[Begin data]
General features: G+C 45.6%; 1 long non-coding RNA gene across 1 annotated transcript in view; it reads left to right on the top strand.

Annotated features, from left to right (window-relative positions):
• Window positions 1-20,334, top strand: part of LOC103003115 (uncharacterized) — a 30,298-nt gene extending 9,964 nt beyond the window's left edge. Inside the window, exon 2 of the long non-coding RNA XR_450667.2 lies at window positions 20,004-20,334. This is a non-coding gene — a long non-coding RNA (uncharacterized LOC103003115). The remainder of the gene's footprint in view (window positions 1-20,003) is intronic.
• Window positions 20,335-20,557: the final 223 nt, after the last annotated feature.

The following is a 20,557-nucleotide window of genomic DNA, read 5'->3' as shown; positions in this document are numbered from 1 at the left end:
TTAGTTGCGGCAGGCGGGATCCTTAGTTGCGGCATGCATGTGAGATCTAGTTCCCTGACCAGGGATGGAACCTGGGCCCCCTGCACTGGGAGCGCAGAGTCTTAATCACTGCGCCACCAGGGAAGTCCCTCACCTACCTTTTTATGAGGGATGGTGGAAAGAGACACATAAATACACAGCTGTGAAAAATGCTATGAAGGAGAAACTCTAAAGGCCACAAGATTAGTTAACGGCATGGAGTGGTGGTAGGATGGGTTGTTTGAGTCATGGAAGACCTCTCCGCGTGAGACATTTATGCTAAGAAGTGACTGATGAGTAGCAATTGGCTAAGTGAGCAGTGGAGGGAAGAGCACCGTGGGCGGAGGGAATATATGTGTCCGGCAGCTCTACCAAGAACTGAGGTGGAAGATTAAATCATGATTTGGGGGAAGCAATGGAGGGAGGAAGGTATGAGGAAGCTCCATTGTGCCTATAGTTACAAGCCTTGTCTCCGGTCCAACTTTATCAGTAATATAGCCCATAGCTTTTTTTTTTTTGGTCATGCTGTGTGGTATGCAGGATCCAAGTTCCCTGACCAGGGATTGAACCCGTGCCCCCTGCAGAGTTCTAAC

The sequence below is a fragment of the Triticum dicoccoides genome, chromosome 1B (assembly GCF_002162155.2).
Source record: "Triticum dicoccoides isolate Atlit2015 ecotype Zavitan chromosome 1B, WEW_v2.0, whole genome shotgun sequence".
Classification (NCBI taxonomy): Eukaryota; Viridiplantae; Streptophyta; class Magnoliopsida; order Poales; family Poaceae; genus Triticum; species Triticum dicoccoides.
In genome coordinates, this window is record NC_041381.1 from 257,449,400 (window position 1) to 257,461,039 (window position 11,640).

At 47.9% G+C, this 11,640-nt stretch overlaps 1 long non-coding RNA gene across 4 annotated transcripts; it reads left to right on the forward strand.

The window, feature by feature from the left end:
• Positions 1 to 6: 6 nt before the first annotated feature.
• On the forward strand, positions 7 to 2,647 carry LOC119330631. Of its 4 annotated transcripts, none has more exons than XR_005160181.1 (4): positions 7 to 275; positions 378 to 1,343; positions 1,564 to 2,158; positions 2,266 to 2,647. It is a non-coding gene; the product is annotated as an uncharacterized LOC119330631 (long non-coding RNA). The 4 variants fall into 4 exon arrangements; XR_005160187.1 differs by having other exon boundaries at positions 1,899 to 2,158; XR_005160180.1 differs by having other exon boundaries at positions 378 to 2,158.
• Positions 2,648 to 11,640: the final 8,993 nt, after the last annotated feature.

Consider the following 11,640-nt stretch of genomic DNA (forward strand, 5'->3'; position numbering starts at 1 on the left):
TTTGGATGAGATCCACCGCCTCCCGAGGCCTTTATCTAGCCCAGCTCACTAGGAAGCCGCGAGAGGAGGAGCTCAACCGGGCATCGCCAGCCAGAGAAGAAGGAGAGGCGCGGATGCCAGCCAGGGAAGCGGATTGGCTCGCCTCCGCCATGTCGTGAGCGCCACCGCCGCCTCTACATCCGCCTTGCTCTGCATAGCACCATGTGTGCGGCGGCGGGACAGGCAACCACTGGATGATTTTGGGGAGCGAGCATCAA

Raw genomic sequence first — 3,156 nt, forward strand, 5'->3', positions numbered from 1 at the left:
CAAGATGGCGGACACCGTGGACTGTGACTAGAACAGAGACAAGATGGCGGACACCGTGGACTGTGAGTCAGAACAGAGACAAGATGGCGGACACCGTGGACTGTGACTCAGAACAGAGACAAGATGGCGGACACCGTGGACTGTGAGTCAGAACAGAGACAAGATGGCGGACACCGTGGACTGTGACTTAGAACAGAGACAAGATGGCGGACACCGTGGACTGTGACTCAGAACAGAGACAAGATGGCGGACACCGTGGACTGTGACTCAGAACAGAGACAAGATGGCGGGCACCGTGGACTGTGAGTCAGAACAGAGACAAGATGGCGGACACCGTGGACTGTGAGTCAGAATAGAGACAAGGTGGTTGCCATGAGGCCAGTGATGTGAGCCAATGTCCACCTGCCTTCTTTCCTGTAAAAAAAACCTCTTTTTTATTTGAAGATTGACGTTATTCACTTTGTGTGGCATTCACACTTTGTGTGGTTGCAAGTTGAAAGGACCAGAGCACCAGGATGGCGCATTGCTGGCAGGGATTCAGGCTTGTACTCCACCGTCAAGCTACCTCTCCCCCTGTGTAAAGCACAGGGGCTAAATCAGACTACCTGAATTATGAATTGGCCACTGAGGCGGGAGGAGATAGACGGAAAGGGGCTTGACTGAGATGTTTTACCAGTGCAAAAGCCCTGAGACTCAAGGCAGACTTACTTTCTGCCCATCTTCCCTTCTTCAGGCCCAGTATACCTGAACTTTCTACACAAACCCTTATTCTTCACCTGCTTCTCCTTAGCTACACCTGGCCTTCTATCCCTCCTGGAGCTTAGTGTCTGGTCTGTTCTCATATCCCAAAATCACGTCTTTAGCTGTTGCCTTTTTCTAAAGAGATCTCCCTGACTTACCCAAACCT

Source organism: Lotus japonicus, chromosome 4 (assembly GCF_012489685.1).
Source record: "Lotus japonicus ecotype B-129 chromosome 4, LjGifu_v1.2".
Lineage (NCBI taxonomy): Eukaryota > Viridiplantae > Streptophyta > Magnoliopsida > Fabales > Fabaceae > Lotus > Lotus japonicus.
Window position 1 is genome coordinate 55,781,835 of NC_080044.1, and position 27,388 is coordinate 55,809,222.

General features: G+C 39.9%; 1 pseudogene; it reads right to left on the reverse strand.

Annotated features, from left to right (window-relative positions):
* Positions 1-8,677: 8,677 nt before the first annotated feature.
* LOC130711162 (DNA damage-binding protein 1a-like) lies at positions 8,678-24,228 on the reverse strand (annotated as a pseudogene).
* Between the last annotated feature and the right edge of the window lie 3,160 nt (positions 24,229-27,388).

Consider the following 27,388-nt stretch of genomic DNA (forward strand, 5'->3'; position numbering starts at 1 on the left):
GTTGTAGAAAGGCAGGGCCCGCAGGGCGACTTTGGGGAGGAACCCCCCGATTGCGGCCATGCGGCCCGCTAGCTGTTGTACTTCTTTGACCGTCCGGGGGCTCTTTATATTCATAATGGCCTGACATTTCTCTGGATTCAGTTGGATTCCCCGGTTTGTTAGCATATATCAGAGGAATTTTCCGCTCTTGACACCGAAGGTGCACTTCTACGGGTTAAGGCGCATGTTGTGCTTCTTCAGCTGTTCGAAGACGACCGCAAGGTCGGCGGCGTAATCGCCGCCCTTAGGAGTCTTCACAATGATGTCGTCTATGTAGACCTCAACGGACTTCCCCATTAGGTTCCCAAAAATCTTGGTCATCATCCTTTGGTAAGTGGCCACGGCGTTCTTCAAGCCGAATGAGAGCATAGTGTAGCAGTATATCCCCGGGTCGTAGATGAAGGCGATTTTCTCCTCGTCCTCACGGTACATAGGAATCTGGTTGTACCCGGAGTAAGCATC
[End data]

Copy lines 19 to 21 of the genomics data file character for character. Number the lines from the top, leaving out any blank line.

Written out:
CAAGATGGCGGACACCGTGGACTGTGACTAGAACAGAGACAAGATGGCGGACACCGTGGACTGTGAGTCAGAACAGAGACAAGATGGCGGACACCGTGGACTGTGACTCAGAACAGAGACAAGATGGCGGACACCGTGGACTGTGAGTCAGAACAGAGACAAGATGGCGGACACCGTGGACTGTGACTTAGAACAGAGACAAGATGGCGGACACCGTGGACTGTGACTCAGAACAGAGACAAGATGGCGGACACCGTGGACTGTGACTCAGAACAGAGACAAGATGGCGGGCACCGTGGACTGTGAGTCAGAACAGAGACAAGATGGCGGACACCGTGGACTGTGAGTCAGAATAGAGACAAGGTGGTTGCCATGAGGCCAGTGATGTGAGCCAATGTCCACCTGCCTTCTTTCCTGTAAAAAAAACCTCTTTTTTATTTGAAGATTGACGTTATTCACTTTGTGTGGCATTCACACTTTGTGTGGTTGCAAGTTGAAAGGACCAGAGCACCAGGATGGCGCATTGCTGGCAGGGATTCAGGCTTGTACTCCACCGTCAAGCTACCTCTCCCCCTGTGTAAAGCACAGGGGCTAAATCAGACTACCTGAATTATGAATTGGCCACTGAGGCGGGAGGAGATAGACGGAAAGGGGCTTGACTGAGATGTTTTACCAGTGCAAAAGCCCTGAGACTCAAGGCAGACTTACTTTCTGCCCATCTTCCCTTCTTCAGGCCCAGTATACCTGAACTTTCTACACAAACCCTTATTCTTCACCTGCTTCTCCTTAGCTACACCTGGCCTTCTATCCCTCCTGGAGCTTAGTGTCTGGTCTGTTCTCATATCCCAAAATCACGTCTTTAGCTGTTGCCTTTTTCTAAAGAGATCTCCCTGACTTACCCAAACCT

Source organism: Lotus japonicus, chromosome 4 (assembly GCF_012489685.1).
Source record: "Lotus japonicus ecotype B-129 chromosome 4, LjGifu_v1.2".